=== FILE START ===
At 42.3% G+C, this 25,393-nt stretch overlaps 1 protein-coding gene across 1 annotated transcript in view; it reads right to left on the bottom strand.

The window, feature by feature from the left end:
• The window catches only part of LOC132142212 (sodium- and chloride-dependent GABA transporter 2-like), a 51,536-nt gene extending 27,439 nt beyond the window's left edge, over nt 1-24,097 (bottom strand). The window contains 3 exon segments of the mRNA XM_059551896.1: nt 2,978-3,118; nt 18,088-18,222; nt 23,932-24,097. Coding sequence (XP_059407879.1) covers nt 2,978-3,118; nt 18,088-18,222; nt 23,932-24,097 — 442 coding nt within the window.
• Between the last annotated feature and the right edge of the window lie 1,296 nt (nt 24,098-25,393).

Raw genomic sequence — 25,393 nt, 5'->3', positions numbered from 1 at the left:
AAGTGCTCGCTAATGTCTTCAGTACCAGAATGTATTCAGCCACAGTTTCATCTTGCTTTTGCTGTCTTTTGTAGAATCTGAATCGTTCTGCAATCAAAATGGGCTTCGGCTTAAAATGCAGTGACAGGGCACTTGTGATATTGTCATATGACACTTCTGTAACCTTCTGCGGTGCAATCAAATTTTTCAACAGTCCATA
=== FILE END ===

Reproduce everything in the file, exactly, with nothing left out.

At 42.3% G+C, this 25,393-nt stretch overlaps 1 protein-coding gene across 1 annotated transcript in view; it reads right to left on the bottom strand.

The window, feature by feature from the left end:
• The window catches only part of LOC132142212 (sodium- and chloride-dependent GABA transporter 2-like), a 51,536-nt gene extending 27,439 nt beyond the window's left edge, over nt 1-24,097 (bottom strand). The window contains 3 exon segments of the mRNA XM_059551896.1: nt 2,978-3,118; nt 18,088-18,222; nt 23,932-24,097. Coding sequence (XP_059407879.1) covers nt 2,978-3,118; nt 18,088-18,222; nt 23,932-24,097 — 442 coding nt within the window.
• Between the last annotated feature and the right edge of the window lie 1,296 nt (nt 24,098-25,393).

Raw genomic sequence — 25,393 nt, 5'->3', positions numbered from 1 at the left:
AAGTGCTCGCTAATGTCTTCAGTACCAGAATGTATTCAGCCACAGTTTCATCTTGCTTTTGCTGTCTTTTGTAGAATCTGAATCGTTCTGCAATCAAAATGGGCTTCGGCTTAAAATGCAGTGACAGGGCACTTGTGATATTGTCATATGACACTTCTGTAACCTTCTGCGGTGCAATCAAATTTTTCAACAGTCCATA